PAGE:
Inventing Accuracy: A Historical Sociology of Nuclear Missile Guidance

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MIT Press, 1993 - History - 464 pages
5 Reviews

Donald MacKenzie follows one line of technology - strategic ballistic missile guidance through a succession of weapons systems to reveal the workings of a world that is neither awesome nor unstoppable. He uncovers the parameters, the pressures, and the politics that make up the complex social construction of an equally complex technology.Donald MacKenzie is Reader in Sociology at the University of Edinburgh.

  

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LibraryThing Review

User Review  - jorgearanda - LibraryThing

This is an exhaustive account of the development of nuclear missile guidance technology in the US and the USSR. It is mostly dry, and (unless this is your area of interest) exceedingly detailed ... Read full review

Review: Inventing Accuracy: A Historical Sociology of Nuclear Missile Guidance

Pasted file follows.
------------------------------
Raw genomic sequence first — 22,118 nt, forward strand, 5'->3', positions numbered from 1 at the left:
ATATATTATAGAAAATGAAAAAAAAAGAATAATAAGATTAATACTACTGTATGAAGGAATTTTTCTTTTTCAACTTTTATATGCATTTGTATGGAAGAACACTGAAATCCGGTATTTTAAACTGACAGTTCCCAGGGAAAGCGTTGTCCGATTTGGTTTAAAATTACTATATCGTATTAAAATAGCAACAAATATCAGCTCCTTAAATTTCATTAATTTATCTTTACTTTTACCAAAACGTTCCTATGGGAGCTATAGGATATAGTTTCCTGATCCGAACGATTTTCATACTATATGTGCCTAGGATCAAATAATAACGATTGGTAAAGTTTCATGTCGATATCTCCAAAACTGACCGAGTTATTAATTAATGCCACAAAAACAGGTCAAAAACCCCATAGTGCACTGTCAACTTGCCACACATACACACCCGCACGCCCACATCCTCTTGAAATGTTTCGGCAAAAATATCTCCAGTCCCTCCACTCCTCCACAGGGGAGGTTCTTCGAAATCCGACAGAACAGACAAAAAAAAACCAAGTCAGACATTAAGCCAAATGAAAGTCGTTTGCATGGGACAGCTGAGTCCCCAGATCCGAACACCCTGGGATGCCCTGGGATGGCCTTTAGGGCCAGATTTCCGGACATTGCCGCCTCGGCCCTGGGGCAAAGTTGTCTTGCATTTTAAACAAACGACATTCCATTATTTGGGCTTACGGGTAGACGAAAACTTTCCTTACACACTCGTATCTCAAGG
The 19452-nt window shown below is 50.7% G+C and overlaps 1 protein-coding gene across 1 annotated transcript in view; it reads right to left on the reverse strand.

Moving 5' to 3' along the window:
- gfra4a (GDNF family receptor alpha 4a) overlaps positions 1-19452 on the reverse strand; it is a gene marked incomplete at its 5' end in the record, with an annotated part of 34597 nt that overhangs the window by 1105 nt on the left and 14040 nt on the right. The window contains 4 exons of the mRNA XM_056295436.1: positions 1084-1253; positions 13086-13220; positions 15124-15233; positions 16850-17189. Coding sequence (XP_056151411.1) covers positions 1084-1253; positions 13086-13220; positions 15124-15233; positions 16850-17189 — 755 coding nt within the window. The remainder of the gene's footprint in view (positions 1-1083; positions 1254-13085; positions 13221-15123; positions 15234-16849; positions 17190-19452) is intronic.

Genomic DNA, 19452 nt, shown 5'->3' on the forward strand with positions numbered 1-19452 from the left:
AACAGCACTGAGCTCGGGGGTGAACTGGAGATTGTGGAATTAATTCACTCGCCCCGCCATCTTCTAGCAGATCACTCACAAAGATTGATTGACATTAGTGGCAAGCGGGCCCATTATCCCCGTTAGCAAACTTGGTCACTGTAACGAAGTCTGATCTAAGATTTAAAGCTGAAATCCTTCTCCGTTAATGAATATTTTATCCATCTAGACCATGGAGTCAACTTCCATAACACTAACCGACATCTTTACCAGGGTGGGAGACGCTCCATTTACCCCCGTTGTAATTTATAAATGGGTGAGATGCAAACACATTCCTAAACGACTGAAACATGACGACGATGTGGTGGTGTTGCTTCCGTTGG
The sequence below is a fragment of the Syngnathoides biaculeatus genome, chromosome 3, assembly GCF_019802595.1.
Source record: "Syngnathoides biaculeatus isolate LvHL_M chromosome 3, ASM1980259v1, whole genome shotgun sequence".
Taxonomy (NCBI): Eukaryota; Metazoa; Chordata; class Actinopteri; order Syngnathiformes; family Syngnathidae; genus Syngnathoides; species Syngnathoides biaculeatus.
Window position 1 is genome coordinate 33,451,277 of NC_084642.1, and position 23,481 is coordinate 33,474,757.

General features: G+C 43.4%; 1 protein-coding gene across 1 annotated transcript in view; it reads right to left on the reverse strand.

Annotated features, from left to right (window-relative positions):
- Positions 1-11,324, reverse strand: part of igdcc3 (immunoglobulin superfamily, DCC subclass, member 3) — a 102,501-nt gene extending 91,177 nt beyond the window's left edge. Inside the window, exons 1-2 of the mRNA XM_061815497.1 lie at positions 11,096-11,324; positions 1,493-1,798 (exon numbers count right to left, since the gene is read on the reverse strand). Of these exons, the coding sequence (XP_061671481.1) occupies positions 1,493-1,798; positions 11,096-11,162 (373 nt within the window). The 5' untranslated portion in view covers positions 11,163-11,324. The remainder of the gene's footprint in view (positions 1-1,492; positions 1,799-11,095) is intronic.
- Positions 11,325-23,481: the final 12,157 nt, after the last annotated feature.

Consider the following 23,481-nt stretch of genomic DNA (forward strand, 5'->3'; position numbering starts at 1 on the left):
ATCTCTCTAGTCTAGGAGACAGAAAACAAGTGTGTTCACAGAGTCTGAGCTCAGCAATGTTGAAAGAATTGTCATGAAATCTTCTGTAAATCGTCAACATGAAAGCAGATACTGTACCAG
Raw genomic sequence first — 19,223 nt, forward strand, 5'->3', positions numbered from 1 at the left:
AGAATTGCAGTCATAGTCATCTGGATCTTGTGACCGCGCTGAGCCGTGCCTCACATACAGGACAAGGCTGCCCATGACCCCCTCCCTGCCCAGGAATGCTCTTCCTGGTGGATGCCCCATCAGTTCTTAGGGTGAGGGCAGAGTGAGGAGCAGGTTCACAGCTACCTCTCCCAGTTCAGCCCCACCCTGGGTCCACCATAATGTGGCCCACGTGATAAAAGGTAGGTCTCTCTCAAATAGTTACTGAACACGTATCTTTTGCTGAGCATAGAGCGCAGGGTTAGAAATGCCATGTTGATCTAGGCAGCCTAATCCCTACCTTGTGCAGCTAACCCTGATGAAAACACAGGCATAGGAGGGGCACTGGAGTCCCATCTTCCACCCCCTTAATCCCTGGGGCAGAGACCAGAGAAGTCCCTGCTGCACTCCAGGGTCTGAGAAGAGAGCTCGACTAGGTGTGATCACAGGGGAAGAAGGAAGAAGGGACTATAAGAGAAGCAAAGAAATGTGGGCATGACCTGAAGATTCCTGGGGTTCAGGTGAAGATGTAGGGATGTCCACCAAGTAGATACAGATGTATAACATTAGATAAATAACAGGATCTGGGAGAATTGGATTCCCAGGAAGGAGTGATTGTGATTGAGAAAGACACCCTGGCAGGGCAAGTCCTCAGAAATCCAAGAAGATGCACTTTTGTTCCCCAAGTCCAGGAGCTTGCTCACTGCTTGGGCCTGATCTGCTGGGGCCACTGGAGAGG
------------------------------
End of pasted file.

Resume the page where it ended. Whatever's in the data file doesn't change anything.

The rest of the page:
User Review  - Andy Love - Goodreads

This is a very detailed history of inertial navigation/guidance and how the development and refinement of this technology intertwines with the development of intercontinental ballistic missiles (and ... Read full review

Contents

Inventing a Black Box
27
3
95
Epilogue
106
4
165
5
240
The Soviet Union and Strategic Missile Guidance
297
7
340
8
382
Uninventing the Bomb
424
Appendix C
440
Copyright

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About the author (1993)

Donald MacKenzie is Professor of Sociology (Personal Chair) at the University of Edinburgh. His books include Inventing Accuracy (1990), Knowing Machines (1996), and Mechanizing Proof (2001), all published by the MIT Press. Portions of An Engine, not a Camera won the Viviana A. Zelizer Prize in economic sociology from the American Sociological Association.

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